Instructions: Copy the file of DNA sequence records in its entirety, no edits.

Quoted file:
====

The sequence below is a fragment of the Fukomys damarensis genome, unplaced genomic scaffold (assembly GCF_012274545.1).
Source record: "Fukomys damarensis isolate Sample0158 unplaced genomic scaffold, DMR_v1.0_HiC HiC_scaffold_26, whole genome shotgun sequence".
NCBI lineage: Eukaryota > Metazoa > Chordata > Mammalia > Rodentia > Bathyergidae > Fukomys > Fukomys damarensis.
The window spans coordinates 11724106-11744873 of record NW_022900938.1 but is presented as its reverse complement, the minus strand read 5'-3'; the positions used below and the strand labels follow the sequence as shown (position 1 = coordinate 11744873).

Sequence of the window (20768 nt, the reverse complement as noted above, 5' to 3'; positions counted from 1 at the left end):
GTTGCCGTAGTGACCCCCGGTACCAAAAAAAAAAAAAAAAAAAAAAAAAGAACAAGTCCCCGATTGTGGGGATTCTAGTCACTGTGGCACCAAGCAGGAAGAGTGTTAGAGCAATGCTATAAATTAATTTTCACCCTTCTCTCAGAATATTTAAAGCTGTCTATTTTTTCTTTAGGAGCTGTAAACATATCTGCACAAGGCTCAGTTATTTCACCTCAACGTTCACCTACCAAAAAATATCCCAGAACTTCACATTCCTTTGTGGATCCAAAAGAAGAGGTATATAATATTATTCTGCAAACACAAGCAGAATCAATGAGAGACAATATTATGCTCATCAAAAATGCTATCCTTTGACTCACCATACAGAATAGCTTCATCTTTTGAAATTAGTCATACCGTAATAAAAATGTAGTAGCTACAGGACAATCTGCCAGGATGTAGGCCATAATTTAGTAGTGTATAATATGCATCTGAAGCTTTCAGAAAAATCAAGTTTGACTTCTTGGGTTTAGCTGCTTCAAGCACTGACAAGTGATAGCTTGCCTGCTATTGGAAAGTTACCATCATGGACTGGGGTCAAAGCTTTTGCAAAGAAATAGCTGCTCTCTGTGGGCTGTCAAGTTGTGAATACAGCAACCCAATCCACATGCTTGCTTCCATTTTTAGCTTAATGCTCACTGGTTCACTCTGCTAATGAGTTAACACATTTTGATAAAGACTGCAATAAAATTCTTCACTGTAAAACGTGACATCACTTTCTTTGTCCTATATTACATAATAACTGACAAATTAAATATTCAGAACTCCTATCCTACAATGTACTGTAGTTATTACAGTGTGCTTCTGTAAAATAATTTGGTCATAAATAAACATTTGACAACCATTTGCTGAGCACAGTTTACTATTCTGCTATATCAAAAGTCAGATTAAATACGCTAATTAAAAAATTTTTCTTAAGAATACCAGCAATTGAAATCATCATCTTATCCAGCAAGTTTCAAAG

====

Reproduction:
The sequence below is a fragment of the Fukomys damarensis genome, unplaced genomic scaffold (assembly GCF_012274545.1).
Source record: "Fukomys damarensis isolate Sample0158 unplaced genomic scaffold, DMR_v1.0_HiC HiC_scaffold_26, whole genome shotgun sequence".
NCBI lineage: Eukaryota > Metazoa > Chordata > Mammalia > Rodentia > Bathyergidae > Fukomys > Fukomys damarensis.
The window spans coordinates 11724106-11744873 of record NW_022900938.1 but is presented as its reverse complement, the minus strand read 5'-3'; the positions used below and the strand labels follow the sequence as shown (position 1 = coordinate 11744873).

Sequence of the window (20768 nt, the reverse complement as noted above, 5' to 3'; positions counted from 1 at the left end):
GTTGCCGTAGTGACCCCCGGTACCAAAAAAAAAAAAAAAAAAAAAAAAAGAACAAGTCCCCGATTGTGGGGATTCTAGTCACTGTGGCACCAAGCAGGAAGAGTGTTAGAGCAATGCTATAAATTAATTTTCACCCTTCTCTCAGAATATTTAAAGCTGTCTATTTTTTCTTTAGGAGCTGTAAACATATCTGCACAAGGCTCAGTTATTTCACCTCAACGTTCACCTACCAAAAAATATCCCAGAACTTCACATTCCTTTGTGGATCCAAAAGAAGAGGTATATAATATTATTCTGCAAACACAAGCAGAATCAATGAGAGACAATATTATGCTCATCAAAAATGCTATCCTTTGACTCACCATACAGAATAGCTTCATCTTTTGAAATTAGTCATACCGTAATAAAAATGTAGTAGCTACAGGACAATCTGCCAGGATGTAGGCCATAATTTAGTAGTGTATAATATGCATCTGAAGCTTTCAGAAAAATCAAGTTTGACTTCTTGGGTTTAGCTGCTTCAAGCACTGACAAGTGATAGCTTGCCTGCTATTGGAAAGTTACCATCATGGACTGGGGTCAAAGCTTTTGCAAAGAAATAGCTGCTCTCTGTGGGCTGTCAAGTTGTGAATACAGCAACCCAATCCACATGCTTGCTTCCATTTTTAGCTTAATGCTCACTGGTTCACTCTGCTAATGAGTTAACACATTTTGATAAAGACTGCAATAAAATTCTTCACTGTAAAACGTGACATCACTTTCTTTGTCCTATATTACATAATAACTGACAAATTAAATATTCAGAACTCCTATCCTACAATGTACTGTAGTTATTACAGTGTGCTTCTGTAAAATAATTTGGTCATAAATAAACATTTGACAACCATTTGCTGAGCACAGTTTACTATTCTGCTATATCAAAAGTCAGATTAAATACGCTAATTAAAAAATTTTTCTTAAGAATACCAGCAATTGAAATCATCATCTTATCCAGCAAGTTTCAAAG